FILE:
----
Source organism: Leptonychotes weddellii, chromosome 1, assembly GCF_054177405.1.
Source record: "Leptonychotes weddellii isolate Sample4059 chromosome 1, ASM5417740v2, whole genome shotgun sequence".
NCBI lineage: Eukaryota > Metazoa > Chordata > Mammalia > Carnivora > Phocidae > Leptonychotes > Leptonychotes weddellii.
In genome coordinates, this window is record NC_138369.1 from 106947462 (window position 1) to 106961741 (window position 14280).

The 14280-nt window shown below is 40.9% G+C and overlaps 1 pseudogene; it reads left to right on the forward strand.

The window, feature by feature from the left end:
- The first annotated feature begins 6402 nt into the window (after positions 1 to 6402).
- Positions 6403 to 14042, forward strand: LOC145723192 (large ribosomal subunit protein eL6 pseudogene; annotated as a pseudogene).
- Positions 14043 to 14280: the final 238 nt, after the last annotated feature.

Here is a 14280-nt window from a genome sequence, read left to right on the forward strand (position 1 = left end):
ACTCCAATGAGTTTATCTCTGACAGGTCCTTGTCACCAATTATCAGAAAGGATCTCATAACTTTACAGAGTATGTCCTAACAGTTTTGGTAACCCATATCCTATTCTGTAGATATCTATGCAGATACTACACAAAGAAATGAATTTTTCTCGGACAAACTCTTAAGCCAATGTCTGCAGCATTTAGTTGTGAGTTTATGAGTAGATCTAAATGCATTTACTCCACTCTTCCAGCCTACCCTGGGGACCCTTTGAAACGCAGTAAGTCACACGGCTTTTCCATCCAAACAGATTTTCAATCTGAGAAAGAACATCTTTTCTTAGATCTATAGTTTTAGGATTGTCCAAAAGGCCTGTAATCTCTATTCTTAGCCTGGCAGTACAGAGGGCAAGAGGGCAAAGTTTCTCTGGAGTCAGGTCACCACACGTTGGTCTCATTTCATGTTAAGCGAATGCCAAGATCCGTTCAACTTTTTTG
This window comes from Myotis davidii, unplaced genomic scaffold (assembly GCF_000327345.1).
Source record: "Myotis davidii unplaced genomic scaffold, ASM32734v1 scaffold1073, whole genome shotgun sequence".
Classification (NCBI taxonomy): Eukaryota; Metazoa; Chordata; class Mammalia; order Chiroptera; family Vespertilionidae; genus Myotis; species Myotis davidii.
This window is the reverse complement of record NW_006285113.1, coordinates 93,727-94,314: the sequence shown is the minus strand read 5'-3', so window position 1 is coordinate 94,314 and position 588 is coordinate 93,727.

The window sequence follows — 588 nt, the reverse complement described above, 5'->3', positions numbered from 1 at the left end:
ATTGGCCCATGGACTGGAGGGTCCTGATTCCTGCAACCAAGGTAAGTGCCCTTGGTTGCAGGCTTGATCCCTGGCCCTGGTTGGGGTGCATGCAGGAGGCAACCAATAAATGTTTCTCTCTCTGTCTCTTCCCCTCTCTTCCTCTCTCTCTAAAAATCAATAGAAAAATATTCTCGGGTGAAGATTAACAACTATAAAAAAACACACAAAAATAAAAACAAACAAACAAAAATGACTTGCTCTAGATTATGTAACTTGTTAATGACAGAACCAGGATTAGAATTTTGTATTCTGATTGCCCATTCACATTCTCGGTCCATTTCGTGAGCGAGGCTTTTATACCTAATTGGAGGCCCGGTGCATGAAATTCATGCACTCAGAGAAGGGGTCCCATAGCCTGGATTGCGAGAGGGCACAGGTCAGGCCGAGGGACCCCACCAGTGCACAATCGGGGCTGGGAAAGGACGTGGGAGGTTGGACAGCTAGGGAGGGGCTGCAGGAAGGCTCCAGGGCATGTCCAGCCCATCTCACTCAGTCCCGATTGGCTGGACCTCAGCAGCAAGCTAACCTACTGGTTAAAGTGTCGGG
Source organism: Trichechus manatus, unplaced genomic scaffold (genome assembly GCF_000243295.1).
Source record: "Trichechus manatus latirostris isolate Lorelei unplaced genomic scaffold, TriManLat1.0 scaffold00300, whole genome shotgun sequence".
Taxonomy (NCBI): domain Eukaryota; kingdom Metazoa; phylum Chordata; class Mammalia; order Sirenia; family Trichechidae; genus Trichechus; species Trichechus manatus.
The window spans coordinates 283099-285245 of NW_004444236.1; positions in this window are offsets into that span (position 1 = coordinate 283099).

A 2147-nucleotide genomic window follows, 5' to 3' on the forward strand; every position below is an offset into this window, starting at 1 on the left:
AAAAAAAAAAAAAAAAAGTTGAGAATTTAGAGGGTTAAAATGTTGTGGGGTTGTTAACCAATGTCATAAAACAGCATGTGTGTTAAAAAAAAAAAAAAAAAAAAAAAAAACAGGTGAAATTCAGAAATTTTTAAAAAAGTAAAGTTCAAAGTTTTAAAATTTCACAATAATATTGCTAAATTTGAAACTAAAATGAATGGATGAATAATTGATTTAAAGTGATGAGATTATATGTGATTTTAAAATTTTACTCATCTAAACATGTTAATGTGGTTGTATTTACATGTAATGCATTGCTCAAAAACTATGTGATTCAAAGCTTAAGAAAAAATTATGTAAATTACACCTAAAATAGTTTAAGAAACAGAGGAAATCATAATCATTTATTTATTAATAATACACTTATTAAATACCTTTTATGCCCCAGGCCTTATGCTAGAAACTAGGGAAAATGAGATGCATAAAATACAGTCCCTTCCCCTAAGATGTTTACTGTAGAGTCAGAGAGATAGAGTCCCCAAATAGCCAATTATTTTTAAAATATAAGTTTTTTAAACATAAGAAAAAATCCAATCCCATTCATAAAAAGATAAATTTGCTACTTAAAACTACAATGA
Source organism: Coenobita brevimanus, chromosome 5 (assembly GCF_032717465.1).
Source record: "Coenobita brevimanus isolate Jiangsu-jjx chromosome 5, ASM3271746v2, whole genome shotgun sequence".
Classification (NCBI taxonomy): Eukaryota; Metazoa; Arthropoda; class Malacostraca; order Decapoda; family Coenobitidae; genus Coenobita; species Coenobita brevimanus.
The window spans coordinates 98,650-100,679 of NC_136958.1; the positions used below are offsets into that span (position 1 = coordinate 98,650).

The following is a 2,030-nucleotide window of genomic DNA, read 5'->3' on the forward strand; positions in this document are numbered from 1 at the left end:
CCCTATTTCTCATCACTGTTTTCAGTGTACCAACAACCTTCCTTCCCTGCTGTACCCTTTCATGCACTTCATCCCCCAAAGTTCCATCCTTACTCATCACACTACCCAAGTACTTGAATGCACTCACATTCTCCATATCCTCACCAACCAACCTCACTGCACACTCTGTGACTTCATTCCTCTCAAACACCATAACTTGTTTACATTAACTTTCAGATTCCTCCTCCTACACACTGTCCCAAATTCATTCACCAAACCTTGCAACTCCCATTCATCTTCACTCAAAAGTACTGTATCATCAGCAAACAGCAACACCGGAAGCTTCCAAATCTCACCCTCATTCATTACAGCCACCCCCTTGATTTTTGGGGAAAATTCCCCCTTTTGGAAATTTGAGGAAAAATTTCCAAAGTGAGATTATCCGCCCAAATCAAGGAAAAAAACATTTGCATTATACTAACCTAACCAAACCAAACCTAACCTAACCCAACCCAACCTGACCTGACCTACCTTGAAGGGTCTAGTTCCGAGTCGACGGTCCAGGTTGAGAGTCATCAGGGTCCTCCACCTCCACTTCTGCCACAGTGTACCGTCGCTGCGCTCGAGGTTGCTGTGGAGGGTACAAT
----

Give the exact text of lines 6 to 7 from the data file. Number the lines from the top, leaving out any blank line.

The window, feature by feature from the left end:
- The first annotated feature begins 6402 nt into the window (after positions 1 to 6402).